The Swiss Museum of Ceramics and Glass houses the encyclopaedic private collection of Gustave Revilliod, who named it for his mum.
A combination of clunky neo-classicism and bodacious neo-Baroque, the Ariana, aka the Swiss Museum of Ceramics and Glass, was completed in 1884 to house the encyclopaedic private collection of Gustave Revilliod, who named it for his mum. Twelve centuries of ceramics are represented here from Europe, the near East and Asia, plus 700 years of glass artistry, with some 200 18th and 19th-century Fluhli tumblers painted with naive enamel birds, animals, and other rural Swiss motifs a star attraction among the 25,000 exhibits. But where the museum really impresses is in its commitment to constantly extend the contexts of its two chosen media and incorporate fascinating new directions. Late 20th-century glassworks from the US and Scandinavia bring a fresh new elegance to the material, while other exhibits do a poignant job of showcasing ceramics’ power to express human fragility.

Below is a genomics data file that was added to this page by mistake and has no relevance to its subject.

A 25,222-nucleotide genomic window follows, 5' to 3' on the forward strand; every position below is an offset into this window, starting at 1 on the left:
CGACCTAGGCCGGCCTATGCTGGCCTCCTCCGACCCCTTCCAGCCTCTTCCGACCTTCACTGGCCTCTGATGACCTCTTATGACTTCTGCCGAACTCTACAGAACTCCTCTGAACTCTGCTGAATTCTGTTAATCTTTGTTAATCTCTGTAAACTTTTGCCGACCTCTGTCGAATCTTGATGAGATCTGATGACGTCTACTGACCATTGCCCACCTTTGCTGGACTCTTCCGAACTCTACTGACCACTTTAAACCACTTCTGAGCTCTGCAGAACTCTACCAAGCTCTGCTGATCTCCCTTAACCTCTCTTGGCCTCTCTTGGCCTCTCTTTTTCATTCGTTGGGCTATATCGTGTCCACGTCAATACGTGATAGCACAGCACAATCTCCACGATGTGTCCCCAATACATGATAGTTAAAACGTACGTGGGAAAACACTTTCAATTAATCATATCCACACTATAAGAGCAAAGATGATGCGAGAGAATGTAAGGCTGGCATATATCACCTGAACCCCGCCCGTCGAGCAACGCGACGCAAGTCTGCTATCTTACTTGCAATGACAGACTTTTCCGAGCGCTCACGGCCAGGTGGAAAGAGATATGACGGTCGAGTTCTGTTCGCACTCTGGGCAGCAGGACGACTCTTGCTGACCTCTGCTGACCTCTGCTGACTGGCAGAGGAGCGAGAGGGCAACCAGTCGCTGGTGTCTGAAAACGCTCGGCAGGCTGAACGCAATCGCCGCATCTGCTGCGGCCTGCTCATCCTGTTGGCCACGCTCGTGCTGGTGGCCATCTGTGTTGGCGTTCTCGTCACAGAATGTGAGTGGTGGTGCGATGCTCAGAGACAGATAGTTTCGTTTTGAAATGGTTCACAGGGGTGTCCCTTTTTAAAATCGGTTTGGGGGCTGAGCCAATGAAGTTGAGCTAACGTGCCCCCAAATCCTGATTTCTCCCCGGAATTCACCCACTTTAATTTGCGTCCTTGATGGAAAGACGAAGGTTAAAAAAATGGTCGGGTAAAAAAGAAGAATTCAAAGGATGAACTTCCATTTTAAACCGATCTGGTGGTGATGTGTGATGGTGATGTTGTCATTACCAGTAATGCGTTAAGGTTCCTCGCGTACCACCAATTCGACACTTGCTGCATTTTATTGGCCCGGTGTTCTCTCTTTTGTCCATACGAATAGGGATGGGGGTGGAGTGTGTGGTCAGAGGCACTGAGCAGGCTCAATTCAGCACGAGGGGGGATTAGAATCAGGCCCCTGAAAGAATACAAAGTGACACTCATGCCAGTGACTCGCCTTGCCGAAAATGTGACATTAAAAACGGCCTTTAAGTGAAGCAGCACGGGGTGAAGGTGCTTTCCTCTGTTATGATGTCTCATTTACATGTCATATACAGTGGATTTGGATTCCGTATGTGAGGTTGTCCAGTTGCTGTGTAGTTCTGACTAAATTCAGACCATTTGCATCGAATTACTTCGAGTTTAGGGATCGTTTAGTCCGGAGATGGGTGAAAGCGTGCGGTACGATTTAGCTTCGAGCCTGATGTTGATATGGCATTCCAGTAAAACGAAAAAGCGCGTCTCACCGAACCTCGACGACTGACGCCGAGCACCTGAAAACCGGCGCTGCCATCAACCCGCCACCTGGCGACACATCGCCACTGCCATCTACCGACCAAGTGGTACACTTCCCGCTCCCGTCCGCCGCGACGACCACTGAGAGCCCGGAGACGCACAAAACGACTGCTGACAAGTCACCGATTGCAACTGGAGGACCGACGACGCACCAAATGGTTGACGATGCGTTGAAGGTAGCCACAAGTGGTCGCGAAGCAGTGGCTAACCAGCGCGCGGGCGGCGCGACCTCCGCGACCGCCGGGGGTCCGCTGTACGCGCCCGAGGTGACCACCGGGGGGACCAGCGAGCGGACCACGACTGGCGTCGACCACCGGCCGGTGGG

Avenue de la Paix 10
|Opening hours:||10am-6pm Tue-Sun|
|Transport:||Tram 15; Bus 5, 8, 11, 18, 22, F, V, Z|
|Price:||All exhibitions CHF10 adults, CHF8 concessions; basement exhibition CHF8 adults, CHF6 concessions; first-floor exhibition CHF5 adults, CHF3 concessions; under-18s free in all exhibitions.|